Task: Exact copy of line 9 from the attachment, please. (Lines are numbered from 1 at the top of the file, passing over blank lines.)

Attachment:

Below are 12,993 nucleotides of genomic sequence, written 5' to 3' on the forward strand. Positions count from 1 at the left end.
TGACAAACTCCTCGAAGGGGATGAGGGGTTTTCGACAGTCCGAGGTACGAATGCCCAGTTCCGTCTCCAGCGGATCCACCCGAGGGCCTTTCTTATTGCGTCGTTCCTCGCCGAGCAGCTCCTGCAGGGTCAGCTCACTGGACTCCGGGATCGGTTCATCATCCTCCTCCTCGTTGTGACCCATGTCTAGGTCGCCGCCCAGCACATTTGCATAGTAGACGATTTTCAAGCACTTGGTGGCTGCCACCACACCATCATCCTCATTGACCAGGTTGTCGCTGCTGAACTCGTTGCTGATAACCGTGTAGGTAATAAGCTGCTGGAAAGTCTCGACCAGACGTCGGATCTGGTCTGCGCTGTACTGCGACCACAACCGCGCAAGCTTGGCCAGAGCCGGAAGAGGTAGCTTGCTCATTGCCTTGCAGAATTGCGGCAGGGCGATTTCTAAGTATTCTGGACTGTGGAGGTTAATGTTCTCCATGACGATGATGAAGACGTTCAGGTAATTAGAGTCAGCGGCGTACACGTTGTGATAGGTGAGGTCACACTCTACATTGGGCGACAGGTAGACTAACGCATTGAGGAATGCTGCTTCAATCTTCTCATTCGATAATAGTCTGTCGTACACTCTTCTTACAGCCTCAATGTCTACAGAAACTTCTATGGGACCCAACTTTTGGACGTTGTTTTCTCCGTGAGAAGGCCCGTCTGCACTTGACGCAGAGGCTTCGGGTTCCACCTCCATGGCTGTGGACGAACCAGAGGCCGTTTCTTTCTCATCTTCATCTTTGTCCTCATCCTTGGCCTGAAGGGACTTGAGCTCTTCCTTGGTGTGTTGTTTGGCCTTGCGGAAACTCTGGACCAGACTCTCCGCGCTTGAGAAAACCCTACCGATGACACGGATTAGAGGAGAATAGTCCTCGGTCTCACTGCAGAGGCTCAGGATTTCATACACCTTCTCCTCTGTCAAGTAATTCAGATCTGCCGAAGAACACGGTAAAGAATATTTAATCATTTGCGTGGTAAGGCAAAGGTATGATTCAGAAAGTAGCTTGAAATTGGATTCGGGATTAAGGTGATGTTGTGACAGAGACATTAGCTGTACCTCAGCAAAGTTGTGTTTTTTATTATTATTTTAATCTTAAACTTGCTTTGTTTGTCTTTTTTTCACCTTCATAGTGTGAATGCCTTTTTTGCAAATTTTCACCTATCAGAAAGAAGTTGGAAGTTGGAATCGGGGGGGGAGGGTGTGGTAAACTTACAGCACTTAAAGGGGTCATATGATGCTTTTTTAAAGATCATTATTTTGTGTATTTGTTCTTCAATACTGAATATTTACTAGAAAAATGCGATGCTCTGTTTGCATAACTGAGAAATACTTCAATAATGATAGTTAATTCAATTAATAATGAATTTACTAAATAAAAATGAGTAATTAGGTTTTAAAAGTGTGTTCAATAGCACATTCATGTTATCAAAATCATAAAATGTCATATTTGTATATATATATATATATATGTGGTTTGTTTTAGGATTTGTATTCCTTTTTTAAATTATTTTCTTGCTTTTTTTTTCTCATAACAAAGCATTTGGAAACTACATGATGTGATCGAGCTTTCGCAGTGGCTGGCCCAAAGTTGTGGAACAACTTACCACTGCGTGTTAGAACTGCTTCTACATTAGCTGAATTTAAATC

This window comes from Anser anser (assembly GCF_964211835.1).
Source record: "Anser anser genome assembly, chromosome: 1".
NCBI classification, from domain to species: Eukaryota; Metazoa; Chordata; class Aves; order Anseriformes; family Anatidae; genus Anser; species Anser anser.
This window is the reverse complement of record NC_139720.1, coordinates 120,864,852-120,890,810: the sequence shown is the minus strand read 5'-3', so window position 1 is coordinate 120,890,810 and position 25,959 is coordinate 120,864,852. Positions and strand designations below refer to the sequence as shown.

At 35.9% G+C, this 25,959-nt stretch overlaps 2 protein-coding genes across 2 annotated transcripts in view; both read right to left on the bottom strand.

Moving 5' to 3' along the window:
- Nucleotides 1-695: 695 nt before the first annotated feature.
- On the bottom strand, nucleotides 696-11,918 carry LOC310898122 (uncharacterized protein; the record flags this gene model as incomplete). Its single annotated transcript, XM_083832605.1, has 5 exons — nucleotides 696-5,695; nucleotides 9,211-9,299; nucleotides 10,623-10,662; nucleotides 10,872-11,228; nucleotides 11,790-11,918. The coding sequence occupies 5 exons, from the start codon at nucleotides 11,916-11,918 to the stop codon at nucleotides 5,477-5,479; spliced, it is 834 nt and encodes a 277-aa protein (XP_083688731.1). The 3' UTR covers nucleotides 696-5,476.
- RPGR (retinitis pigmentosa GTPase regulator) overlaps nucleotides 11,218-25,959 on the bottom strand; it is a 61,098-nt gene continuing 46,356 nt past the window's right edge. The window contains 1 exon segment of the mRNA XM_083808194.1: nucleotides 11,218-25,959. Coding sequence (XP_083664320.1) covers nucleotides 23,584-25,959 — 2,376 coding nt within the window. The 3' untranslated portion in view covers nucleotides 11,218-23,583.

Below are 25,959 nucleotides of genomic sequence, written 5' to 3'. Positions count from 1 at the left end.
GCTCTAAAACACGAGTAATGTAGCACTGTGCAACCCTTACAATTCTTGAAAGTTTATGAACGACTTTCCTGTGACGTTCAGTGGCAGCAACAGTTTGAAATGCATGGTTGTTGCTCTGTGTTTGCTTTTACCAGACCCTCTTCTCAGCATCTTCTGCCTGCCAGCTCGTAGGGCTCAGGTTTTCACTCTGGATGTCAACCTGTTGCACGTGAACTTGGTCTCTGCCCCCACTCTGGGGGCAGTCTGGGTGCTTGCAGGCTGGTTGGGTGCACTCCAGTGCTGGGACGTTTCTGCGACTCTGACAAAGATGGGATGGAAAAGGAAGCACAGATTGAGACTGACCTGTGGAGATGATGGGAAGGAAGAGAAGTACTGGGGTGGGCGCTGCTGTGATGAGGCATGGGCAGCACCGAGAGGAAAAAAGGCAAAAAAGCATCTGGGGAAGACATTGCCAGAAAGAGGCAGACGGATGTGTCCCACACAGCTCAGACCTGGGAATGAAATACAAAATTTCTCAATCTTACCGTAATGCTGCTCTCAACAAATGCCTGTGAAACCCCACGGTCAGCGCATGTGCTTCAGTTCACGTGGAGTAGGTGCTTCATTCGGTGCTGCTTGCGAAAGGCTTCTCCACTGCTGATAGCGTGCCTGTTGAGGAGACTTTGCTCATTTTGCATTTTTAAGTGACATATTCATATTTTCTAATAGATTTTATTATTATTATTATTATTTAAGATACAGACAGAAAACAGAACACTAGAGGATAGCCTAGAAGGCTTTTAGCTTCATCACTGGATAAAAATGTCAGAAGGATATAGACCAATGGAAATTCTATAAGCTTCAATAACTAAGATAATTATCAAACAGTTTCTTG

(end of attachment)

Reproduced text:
- Nucleotides 1-695: 695 nt before the first annotated feature.